The BBC’s new Sunday-night TV drama has made Richard Madden the hottest actor on British TV. In more ways than one. Not that he sees it that way

How much time are you spending thinking about Bodyguard? A lot, I bet. The new BBC thriller, about the relationship between an ambitious and unknowable home secretary and her PTSD-addled protection officer, was written by Jed Mercurio of Line of Duty fame, and was cynically and artfully designed to hook, obsess and fixate an audience into appointment viewing.

Bodyguard is made to steal us away from all newly acquired suit-yourself, binge-watch and content-stream habits, with charismatic heroes who might actually be despicable antiheroes and a succession of frenzied plot twists that simply must be consumed on the night lest someone catch you out with a spoiler on social media. Even if that doesn’t happen, even if your viewing isn’t partly ruined by a stray Facebook comment, watch an episode even a little late and find yourself locked out of all the best conversations, the most detailed post mortems, most frenetic speculations. Bodyguard is, in essence, a middle-aged Love Island, a reason to gather excitedly round the screen at the prescribed hour in a way that hasn’t really happened since the late Nineties.

Bloody hell, it’s good, I tell its star Richard Madden. The 32-year-old Glaswegian actor made his name as Robb Stark in Game of Thrones and consolidated it as Prince Charming in 2015’s Kenneth Branagh-directed Cinderella. Now, after playing Mellors in Mercurio’s 2015 Lady Chatterley’s Lover for the BBC, he trembles on the verge of Poldarking himself into borderline indecent, heavily fetishised glory as Bodyguard’s David Budd, the protection officer at the heart of the story.

“Oh, right,” he says. His accent is broad, non-posh Scottish; unexpected to those who remember it as generically Yorkshire in Game of Thrones. His eyes are intense. He’s arch and funny; he’d probably qualify as dangerously charming if there weren’t also something watchful and cautious about him. “Thanks very much! I enjoyed playing something a bit more adult, less boyish. I’m keen to play more grown-up roles, without actually growing up myself. Pretending to be adult. I’m done playing princes. Princes and royalty and lords. Also, it’s nice not to do an accent.” David Budd is – conveniently – Scottish. “One less thing to think about. Shall we get a drink? It is a Tuesday night, after all.”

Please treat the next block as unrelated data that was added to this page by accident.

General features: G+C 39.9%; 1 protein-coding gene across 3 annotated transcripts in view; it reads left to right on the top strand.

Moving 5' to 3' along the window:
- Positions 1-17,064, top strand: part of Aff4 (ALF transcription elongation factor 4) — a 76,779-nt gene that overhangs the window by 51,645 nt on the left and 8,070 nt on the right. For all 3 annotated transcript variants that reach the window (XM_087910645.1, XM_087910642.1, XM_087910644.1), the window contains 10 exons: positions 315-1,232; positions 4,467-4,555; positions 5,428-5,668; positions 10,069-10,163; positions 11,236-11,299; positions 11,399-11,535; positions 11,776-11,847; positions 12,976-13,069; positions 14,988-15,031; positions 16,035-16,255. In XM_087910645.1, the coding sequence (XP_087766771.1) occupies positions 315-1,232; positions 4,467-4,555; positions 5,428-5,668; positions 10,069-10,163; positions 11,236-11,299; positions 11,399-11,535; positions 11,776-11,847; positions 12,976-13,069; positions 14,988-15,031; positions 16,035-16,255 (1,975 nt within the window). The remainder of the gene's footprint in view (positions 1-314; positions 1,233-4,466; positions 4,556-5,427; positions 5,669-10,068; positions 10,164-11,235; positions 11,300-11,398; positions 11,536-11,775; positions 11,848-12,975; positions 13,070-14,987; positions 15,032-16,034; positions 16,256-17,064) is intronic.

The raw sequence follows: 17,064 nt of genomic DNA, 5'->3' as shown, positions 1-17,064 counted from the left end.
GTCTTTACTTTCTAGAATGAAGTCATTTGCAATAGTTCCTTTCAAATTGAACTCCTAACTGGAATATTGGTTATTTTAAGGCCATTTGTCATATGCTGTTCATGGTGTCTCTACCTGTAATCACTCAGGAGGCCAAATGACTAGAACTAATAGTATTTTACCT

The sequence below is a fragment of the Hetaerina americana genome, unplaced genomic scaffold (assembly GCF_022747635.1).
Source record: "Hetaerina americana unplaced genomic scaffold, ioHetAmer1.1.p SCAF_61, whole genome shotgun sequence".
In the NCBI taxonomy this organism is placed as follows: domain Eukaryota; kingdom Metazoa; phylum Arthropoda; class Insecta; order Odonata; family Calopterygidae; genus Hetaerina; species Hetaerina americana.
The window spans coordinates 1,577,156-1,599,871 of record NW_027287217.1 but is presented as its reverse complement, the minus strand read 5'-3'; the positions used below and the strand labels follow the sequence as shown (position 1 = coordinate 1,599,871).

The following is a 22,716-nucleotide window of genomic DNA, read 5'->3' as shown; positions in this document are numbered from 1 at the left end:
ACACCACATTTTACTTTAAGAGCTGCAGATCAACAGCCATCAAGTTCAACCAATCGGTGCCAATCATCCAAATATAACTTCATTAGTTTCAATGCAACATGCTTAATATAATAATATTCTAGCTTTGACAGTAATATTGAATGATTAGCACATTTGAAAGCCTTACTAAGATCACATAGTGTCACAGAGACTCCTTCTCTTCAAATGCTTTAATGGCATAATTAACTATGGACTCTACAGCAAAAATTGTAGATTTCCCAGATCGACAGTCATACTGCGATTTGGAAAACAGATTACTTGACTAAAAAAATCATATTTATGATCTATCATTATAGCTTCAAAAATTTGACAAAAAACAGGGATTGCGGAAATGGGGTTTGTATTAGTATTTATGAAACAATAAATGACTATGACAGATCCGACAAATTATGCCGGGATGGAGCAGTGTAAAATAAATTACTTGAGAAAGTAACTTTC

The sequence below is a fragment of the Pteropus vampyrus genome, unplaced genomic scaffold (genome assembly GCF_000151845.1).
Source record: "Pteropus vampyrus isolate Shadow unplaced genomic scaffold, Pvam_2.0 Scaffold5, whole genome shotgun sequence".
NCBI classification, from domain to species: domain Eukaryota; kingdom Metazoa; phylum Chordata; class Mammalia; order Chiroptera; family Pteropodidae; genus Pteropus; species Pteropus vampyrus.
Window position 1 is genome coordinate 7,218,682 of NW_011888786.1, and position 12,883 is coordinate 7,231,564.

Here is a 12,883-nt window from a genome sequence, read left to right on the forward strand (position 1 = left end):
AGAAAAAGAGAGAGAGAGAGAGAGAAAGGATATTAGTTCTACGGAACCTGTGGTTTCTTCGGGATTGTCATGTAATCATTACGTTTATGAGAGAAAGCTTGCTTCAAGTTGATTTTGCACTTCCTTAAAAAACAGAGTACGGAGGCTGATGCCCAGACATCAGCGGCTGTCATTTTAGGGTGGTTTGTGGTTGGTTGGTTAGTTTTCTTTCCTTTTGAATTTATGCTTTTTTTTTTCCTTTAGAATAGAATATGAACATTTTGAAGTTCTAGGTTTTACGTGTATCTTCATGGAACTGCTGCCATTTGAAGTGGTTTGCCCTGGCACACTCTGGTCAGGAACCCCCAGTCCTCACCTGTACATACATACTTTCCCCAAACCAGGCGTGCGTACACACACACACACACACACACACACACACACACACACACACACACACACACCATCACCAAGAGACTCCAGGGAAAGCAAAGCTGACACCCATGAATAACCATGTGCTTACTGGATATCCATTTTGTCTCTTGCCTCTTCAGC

It’s a Monday, I point out, but all the same we order a beer and wine from the front desk of the photographic studio in which we sit.

This is not the first time Madden and I have met. Three years ago, he bowled up to me at a friend’s party and demanded to know why I hadn’t featured him in Grazia magazine’s Chart of Lust recently. A placing in the list (which I compile weekly, and does exactly as its title suggests – rates the most fanciable people of that moment’s news), is deeply coveted among those who present themselves as above that kind of vanity, but definitely aren’t. Newscasters, Hollywood A-listers, national treasures, disruptive artists (Grayson Perry once told me he’d pinned his mention up on the wall in his studio), award-winning novelists … I’ve been lobbied by spads chasing mentions for their political charges on more than one occasion. But this was the first time a candidate had ever approached me in the flesh. I was both impressed and amused by his front.

“It does my frail ego good,” he’d elaborated, which, I’d thought, demonstrated a surprising amount of self-awareness in a young actor.

I remind him of our first meeting.

“Oh, God. Great start,” he says. Then, “I’m just trying to work my way up [the chart].”

Well, let’s see how this goes, shall we.